Bang: How did environmental factors unique to the polar region, such as the cold and the limited amount of sunlight, affect the project?
Olausson: There are the vast distances between homes and the open ranges of Gällivare. It’s for leaving just enough room for citizens to move around town avoid snow piles. The arctic environment has informed the design in many ways: there is a 2.5m-wide area left free for snow shoveling vehicles round the entrance floor on the outside. The glass of the façade in the cafeteria has a heated surface to prevent condensation and ice. On the roof, we introduced a special blend of sedum to endure the arctic environment and steel bars preventing the snow from covering the windows. The mechanical room has a special snow chamber so that the snow does not get into the fans. The exterior protection from the low-leveled sun is a part of the overall façade concept; the glulam pillars and façade panel have a longer life in the dry arctic atmosphere compared to in the south of Sweden.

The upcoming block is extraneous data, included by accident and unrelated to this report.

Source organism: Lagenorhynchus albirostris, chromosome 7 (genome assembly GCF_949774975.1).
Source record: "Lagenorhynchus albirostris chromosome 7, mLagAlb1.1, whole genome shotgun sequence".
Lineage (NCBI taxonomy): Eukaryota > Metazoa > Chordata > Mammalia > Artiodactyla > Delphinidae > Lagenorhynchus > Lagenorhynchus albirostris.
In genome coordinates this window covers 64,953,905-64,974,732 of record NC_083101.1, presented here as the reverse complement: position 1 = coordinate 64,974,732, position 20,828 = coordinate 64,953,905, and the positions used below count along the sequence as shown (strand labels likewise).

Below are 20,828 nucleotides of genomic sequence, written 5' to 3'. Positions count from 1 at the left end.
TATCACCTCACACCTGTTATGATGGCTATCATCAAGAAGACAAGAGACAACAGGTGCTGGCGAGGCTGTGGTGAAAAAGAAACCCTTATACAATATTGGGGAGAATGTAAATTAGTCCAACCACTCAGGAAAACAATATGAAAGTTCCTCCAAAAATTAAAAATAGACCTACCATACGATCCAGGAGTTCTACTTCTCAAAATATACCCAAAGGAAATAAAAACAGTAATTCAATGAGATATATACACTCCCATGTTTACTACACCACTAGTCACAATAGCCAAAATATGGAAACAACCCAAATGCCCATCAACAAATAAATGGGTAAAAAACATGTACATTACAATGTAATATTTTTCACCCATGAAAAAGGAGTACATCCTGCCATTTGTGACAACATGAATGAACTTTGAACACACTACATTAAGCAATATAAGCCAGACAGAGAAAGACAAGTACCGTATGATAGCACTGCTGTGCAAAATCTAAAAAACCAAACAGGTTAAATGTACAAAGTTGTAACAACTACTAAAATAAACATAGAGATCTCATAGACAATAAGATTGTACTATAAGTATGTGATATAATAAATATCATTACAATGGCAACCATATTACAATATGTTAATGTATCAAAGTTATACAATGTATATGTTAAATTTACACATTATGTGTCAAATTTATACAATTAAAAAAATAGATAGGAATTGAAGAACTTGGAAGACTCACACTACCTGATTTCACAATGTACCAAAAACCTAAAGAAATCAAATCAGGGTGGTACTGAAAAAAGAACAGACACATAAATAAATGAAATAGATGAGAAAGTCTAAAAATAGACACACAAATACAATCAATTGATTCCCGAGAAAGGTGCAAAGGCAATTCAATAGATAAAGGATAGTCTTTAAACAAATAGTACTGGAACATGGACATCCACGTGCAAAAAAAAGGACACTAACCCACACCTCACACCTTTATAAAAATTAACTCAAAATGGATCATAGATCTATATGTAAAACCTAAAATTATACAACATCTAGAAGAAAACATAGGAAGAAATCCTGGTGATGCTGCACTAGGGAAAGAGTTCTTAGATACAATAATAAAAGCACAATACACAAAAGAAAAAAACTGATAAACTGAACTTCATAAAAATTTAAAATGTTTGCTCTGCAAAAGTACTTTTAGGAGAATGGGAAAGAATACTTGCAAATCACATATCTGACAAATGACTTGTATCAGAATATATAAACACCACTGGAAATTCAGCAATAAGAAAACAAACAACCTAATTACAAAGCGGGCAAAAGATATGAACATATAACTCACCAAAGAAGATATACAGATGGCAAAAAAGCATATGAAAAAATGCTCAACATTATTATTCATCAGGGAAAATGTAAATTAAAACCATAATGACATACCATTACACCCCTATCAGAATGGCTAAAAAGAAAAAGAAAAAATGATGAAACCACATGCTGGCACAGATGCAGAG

Liljewall Architects, MAF Architects
Harald Gamrell, Lars Olausson, Jonas Hermansson,
school, conference facility
timber, gluelam beam, gluelam panel, glass
wood panel, gluelam beam
timber, concrete, steel
2015 ‒ 2019
2018 ‒ 2020
60 million EUR
Liljewall Architects is an architectural company founded in 1980 in Göteborg, Sweden, with presently over 240 architects and engineers working in offices in Göteborg, Stockholm, Malmö in Sweden, and Buenos Aires in Argentina.